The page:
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    Background: Recent years have seen an exponential increase in people with a long-term condition (LTC) using the internet for information and support. Prior research has examined support for LTC self-management (SM) through the provision of illness, every day and emotional work in the context of traditional offline communities. However, less is known about how communities hosted in digital spaces contribute through the creation of social ties and the mobilisation of an online illness ā€˜workforceā€™. Objectives: To understand the negotiation of LTC illness work in patient online communities and how such work may assist the SM of LTCs in daily life. Methods: A systematic search of qualitative papers was undertaken using AMED, CINAHL, Cochrane Database, Delphis, Embase, International Bibliography of Social Sciences, Medline, PsychInfo, Scopus, Sociological Abstracts and Web of Science for papers published since 2004. 21 papers met the inclusion criteria of using qualitative methods and examined the use of peer-led online communities in those with a LTC. A qualitative meta-synthesis was undertaken and the review followed a line of argument synthesis. Results: The main themes identified in relation to the negotiation of Self-Management Support (SMS) were: 1) Redressing offline experiential information and knowledge deficits; 2) The influence of modelling and learning behaviours from others on SM; 3) Engagement which validates illness and negates offline frustrations; 4) Tie formation and community building; 5) Narrative expression and cathartic release; 6) Dissociative anonymity and invisibility. These translated into a line of argument synthesis in which four network mechanisms for SMS in patient online communities were identified. These were collective knowledge and identification through lived experience; support, information and engagement through readily accessible gifting relationships; sociability that extends beyond illness; and online disinhibition as a facilitator in the negotiation of SMS. Conclusion: Social ties forged in online spaces provide the bases for performing relevant SM work that can improve an individualā€™s illness experience, tackling aspects of SM that are particularly difficult to meet offline. Membership of online groups can provide those living with a LTC with ready access to a SMS illness ā€˜workforceā€™ and illness and emotional support. The substitutability of offline illness work may be particularly important to those whose access to support offline is either limited or absent. Furthermore, such resources require little negotiation online, since information and support is seemingly gifted to the community by its members. <br/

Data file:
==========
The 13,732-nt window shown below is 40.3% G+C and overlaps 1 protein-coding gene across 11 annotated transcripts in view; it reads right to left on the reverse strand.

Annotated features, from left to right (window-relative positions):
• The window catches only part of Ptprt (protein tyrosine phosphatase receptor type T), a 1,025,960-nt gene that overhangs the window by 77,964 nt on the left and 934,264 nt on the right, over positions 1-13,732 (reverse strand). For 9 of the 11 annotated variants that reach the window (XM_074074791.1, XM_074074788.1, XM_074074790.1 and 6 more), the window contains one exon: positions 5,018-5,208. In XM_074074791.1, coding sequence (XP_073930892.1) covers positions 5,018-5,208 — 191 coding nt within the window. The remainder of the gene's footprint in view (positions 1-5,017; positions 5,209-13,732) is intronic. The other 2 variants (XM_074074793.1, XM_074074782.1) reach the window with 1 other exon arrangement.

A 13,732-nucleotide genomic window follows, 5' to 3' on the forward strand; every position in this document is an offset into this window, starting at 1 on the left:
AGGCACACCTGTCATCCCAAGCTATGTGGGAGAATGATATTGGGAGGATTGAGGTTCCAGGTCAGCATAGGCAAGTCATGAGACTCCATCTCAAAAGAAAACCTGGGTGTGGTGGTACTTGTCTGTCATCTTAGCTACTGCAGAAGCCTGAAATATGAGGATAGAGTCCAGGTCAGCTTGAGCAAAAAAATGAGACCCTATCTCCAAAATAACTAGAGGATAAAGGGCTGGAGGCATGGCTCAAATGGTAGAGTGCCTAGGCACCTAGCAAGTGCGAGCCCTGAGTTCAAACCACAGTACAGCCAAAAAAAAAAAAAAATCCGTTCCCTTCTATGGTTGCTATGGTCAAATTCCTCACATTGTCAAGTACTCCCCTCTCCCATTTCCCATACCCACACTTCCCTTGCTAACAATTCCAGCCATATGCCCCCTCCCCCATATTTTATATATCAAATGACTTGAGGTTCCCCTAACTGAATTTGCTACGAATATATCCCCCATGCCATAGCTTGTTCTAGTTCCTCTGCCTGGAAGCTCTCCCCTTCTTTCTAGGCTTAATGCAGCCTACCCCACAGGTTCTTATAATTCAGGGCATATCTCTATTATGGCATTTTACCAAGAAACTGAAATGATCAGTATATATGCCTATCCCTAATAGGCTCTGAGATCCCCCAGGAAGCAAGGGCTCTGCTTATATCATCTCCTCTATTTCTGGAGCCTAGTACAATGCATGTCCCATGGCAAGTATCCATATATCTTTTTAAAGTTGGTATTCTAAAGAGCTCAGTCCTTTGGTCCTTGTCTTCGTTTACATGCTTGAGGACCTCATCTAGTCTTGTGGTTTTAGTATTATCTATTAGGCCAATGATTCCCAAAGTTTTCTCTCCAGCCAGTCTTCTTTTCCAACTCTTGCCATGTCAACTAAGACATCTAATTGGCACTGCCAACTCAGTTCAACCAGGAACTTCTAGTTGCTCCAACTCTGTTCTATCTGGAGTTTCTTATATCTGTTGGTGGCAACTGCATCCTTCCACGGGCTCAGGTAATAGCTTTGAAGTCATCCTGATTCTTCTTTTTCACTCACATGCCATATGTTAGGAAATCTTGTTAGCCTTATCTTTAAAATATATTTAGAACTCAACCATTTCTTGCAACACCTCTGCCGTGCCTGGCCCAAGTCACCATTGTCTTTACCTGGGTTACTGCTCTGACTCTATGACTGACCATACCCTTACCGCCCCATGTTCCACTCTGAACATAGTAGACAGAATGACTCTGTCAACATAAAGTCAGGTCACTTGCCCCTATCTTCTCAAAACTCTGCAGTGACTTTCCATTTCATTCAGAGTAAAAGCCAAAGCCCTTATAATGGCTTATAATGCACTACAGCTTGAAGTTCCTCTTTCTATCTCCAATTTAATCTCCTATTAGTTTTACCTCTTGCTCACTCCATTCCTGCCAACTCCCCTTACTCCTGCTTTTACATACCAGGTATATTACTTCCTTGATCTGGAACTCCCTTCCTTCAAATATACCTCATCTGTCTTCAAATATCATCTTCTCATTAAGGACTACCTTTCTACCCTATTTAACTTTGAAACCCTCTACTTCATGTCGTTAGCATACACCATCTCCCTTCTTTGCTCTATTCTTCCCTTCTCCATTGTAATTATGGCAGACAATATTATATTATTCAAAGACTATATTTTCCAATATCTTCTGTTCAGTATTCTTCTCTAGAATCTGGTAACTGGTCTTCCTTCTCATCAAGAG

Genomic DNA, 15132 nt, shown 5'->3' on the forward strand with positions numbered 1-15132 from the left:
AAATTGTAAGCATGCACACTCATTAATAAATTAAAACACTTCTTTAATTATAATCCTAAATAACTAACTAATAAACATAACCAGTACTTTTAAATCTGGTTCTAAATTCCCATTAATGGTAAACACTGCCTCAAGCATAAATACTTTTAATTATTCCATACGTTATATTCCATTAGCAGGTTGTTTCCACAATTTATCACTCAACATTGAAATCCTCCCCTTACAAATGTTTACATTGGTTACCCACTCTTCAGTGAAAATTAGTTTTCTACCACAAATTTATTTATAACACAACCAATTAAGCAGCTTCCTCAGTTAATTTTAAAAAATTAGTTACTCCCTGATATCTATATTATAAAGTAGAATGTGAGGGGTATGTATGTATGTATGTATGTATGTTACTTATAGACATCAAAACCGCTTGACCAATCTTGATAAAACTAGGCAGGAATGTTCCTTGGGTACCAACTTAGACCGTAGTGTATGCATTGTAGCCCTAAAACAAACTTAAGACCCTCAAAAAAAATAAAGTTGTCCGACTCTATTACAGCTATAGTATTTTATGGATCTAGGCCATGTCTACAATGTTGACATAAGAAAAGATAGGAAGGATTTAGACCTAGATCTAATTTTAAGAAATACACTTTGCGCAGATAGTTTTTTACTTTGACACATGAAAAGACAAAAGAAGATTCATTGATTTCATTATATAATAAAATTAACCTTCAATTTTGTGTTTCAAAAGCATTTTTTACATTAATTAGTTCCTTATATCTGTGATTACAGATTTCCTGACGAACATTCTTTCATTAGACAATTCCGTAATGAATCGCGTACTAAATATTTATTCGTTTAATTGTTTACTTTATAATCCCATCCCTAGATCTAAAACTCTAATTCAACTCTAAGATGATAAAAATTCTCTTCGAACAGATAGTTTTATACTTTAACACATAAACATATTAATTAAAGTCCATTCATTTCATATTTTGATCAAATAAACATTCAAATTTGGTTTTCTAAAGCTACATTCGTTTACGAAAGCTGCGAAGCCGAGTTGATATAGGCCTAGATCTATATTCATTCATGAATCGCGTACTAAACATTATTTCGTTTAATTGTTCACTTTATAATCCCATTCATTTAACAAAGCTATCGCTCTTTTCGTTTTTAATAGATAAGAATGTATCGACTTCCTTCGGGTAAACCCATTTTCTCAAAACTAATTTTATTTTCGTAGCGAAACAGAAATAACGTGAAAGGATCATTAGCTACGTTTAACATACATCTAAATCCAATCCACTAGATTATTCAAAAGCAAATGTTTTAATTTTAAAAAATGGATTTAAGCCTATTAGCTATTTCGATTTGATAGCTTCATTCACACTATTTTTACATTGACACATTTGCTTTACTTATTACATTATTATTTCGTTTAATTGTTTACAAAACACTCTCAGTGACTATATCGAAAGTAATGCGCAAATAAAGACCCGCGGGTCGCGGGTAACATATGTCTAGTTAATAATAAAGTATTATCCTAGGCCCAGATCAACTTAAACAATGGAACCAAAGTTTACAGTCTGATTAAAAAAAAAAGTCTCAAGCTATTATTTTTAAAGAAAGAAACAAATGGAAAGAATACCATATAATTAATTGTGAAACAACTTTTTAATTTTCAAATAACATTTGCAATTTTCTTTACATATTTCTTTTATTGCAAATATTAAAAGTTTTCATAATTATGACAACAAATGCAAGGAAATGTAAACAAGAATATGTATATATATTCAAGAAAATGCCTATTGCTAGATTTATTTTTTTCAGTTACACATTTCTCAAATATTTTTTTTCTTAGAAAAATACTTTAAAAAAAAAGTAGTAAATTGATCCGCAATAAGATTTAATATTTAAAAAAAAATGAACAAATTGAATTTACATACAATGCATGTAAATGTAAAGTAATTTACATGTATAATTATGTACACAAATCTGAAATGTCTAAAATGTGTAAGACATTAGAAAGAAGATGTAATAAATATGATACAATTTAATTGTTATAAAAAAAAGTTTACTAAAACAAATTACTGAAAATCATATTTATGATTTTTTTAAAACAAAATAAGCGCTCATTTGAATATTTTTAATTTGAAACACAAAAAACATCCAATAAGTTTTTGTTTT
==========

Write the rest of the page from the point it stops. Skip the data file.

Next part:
The UK and the Arctic: Forward defence